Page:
- You will need to determine if the decedent had any safe deposit boxes and if so, examine its contents.
- You will need to speak with life insurance agencies and obtain claim forms, apply for death benefits from the Social Security Administration, Veterans Administration and/or employer pensions
- Plus locate and inventory all automobiles, furniture, jewelry, and other possessions.
As you gather assets, you will need to create a formal estate inventory, listing each asset and the value of such asset as of the date of death. Paid appraisals may be necessary in order to substantiate the value of certain assets, such as for real estate that is not sold, or investment accounts. The purpose of the valuation is for capital gains tax treatment, which can be a very important benefit to the person who inherits the asset. The inventory does not usually need to be filed with the court, but you must produce a copy on demand if it is requested by a beneficiary, heir, or creditor.
Step number four: Evaluate and Pay Creditor’s Claims
One of your responsibilities is to investigate whether the decedent had any debts. This requires you to review financial records and determine whether there are any outstanding loans (such as mortgages or auto loans) or other debts, including credit cards.
As the Personal Representative, it is your duty to inform all of the decedent’s creditors of his or her death. There are two ways that you notify creditors:
- You must send personal notice of the probate to any creditors that you know about.
- Next, you need to publish notice in the newspaper to alert any unknown creditors about the probate.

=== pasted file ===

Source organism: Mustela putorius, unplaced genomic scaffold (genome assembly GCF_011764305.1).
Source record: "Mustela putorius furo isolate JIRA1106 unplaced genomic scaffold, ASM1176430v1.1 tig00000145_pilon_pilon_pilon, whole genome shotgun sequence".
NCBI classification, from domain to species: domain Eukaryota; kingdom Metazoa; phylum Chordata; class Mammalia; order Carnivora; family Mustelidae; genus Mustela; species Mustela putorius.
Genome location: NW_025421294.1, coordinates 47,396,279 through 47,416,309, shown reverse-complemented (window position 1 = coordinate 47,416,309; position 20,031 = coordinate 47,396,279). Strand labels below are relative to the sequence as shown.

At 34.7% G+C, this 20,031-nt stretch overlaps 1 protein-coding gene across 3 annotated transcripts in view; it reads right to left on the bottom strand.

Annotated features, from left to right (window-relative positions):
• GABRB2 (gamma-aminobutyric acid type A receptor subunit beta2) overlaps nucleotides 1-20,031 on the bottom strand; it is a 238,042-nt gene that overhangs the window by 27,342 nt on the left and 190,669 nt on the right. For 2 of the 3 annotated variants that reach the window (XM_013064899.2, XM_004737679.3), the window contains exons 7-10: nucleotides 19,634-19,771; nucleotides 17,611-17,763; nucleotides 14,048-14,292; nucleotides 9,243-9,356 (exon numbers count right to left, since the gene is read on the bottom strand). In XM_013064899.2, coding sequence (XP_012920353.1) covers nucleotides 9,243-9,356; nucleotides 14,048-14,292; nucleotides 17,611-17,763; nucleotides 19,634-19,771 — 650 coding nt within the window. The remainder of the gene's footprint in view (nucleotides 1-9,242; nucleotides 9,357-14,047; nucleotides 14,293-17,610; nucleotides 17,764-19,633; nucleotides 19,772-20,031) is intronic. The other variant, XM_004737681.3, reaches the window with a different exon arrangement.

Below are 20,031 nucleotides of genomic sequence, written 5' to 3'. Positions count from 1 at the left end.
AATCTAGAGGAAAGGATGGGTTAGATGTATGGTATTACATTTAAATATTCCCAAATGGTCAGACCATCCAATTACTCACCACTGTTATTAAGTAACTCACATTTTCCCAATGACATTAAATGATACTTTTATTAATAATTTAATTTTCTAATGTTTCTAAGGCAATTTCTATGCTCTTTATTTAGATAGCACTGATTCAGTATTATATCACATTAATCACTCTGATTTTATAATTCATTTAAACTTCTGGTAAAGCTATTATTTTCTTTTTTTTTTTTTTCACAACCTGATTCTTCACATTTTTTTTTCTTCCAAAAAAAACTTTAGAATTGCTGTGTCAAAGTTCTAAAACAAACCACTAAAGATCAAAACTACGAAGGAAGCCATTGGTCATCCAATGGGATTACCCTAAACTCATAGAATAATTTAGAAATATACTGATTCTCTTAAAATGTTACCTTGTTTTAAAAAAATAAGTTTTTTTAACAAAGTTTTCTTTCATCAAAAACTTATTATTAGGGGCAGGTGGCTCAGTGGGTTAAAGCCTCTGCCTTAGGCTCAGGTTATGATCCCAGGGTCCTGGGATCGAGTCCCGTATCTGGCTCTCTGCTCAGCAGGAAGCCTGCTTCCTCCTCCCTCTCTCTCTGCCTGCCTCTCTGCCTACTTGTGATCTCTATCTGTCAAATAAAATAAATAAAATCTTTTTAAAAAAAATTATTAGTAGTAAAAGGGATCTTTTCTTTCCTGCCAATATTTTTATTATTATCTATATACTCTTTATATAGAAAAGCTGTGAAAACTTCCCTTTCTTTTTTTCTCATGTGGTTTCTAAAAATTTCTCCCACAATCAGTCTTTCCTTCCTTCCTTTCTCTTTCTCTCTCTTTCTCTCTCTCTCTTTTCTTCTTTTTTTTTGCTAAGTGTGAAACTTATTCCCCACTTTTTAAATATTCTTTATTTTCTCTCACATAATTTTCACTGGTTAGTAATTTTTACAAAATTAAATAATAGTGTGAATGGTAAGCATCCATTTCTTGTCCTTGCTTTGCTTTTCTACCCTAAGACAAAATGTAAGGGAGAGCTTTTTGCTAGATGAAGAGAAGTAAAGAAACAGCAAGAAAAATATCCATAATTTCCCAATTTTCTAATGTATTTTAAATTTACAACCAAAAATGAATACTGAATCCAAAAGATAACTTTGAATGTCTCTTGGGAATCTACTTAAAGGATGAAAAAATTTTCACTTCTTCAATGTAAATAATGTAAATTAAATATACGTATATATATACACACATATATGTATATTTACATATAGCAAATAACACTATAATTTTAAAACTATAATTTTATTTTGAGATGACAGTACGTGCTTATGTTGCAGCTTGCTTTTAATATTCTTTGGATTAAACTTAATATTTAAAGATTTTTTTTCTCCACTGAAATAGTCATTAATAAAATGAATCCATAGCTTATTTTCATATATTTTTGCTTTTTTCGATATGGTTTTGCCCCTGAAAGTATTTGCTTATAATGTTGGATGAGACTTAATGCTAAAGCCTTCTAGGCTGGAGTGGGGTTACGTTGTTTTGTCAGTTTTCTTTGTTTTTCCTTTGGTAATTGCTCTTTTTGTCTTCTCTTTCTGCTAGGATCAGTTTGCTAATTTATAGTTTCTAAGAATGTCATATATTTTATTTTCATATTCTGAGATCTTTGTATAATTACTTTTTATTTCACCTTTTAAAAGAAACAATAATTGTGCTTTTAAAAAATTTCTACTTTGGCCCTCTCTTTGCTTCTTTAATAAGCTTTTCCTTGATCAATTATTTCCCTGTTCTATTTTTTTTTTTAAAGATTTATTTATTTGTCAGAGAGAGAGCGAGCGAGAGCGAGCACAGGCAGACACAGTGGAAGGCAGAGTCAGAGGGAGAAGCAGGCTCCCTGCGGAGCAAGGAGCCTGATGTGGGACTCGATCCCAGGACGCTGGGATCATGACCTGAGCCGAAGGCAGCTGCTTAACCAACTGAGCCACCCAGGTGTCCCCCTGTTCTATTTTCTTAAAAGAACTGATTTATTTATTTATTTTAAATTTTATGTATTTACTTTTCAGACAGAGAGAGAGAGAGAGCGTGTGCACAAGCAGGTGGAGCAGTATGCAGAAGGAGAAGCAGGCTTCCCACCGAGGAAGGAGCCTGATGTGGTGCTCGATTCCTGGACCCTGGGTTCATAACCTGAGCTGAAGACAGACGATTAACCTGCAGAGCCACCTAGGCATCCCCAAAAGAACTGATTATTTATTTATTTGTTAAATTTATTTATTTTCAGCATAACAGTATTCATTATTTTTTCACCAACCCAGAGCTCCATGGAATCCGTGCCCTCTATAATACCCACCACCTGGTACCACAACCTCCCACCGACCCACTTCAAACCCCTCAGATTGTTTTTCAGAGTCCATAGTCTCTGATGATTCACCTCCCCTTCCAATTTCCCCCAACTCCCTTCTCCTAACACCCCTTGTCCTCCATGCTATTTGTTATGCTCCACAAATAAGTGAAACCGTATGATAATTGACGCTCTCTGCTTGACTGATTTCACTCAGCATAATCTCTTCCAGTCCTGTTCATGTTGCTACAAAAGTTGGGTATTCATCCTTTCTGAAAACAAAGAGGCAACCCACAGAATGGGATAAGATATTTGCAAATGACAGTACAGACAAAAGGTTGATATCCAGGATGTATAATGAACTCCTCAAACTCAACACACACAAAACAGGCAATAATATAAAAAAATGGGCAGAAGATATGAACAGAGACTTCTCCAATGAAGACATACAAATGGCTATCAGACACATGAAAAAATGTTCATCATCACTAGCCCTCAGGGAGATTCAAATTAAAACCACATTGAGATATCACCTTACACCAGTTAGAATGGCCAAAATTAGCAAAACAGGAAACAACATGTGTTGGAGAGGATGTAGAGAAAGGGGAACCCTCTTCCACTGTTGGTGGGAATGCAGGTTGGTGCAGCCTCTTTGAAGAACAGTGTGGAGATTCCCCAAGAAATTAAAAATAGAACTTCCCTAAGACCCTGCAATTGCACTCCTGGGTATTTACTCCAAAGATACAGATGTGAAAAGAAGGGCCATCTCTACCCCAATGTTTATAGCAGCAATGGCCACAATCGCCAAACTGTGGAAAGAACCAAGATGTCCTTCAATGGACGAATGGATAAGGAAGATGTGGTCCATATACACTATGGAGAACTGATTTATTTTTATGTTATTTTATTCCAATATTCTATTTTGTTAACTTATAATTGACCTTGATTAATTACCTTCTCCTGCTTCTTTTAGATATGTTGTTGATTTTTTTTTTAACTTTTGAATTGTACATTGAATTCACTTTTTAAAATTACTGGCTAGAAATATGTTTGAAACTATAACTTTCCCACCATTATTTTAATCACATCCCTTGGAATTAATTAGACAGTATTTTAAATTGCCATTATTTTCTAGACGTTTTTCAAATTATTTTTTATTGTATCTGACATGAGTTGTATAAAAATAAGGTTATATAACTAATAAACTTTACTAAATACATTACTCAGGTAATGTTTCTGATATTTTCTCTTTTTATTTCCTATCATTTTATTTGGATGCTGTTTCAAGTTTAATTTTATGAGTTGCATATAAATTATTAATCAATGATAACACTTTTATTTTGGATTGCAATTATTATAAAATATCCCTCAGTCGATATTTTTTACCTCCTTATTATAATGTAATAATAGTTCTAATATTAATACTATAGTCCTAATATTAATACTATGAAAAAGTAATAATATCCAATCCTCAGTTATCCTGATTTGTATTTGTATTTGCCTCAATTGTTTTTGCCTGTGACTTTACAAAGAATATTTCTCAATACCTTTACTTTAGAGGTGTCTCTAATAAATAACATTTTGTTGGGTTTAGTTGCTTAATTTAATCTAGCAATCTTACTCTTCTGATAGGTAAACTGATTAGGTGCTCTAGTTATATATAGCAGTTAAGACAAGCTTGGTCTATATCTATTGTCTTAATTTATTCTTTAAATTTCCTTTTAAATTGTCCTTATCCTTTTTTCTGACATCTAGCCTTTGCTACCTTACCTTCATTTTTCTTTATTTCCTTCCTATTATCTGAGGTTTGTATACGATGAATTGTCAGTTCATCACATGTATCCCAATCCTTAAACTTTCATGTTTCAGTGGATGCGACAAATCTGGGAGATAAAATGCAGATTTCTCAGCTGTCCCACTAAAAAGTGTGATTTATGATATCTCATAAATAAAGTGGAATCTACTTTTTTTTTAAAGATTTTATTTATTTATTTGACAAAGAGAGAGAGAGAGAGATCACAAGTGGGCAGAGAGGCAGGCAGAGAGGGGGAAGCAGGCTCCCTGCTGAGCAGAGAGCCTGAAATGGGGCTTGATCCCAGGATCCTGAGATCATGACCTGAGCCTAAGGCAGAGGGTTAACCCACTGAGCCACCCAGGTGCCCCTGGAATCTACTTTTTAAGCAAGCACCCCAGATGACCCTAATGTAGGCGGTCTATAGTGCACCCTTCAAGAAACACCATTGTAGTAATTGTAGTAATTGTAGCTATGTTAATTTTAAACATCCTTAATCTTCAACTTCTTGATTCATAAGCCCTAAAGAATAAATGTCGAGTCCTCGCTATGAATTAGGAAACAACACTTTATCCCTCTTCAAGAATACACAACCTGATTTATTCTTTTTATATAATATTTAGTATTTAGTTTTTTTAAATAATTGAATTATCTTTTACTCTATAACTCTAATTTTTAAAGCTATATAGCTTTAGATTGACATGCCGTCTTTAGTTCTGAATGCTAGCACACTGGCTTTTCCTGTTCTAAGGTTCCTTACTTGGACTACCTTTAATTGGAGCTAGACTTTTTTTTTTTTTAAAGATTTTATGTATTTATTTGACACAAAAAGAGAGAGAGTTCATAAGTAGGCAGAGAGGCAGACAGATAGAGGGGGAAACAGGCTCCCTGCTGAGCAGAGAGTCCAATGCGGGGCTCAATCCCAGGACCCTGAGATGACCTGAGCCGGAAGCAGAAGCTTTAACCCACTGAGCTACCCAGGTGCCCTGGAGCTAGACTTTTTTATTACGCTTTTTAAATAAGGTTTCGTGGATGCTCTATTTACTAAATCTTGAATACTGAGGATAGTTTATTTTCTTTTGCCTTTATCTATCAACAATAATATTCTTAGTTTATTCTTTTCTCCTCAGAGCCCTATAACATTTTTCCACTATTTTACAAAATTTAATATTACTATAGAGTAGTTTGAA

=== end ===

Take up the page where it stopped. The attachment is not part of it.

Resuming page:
If you follow the proper procedures for notifying creditors, creditors only have four months to make their claim. However, if you don’t follow the proper procedures, creditors will have two full years to bring a claim against the estate or its beneficiaries.
Step number five: Manage and Distribute Estate Assets
It is the responsibility of the Personal Representative to gather, manage, and protect the assets of the estate throughout the probate process. Depending on the character of the estate, this can involve setting up bookkeeping records, opening an estate checking account, selling real property, collecting dividends and interest, paying bills, filing tax returns, collecting receipts for expenditures, maintaining insurance on assets, and even supervising a business interest.
Once the taxes and other estate expenses have been paid, any real property needs to be sold has been sold, and all creditors have been dealt with, it’s time to distribute the estate assets to the people entitled to receive them.
Before distributing any assets to a beneficiary or heir, the Personal Representative should make sure to have that person sign a receipt to prevent any future dispute regarding the inheritance.
Step number six: Close the Probate
After all of the estate assets have been distributed, you are ready to close the estate. To do that, you will need to prepare two final pleadings: a Declaration of Completion of Probate, and a Declaration of Review for Creditors.
You will summarize for the court all of the work that you did as Personal Representative to administer the estate through probate and your efforts to locate and notify the decedent’s creditors.
The two declarations, together with the signed receipts from the beneficiaries, will be filed with the court. Assuming that there are no objections, the estate is automatically closed after 30 days and you are officially discharged from your duties as Personal Representative. In other words, probate is complete.
You can download our free probate checklist here.
Topics Not Covered
- Tax Returns, Estate Taxes and other Tax Issues
- Who must the decedent provide for? Spouse, minor children and significant others – under a doctrine known as Committed Intimate Relationship – this comes as a Big Surprise to a lot of people!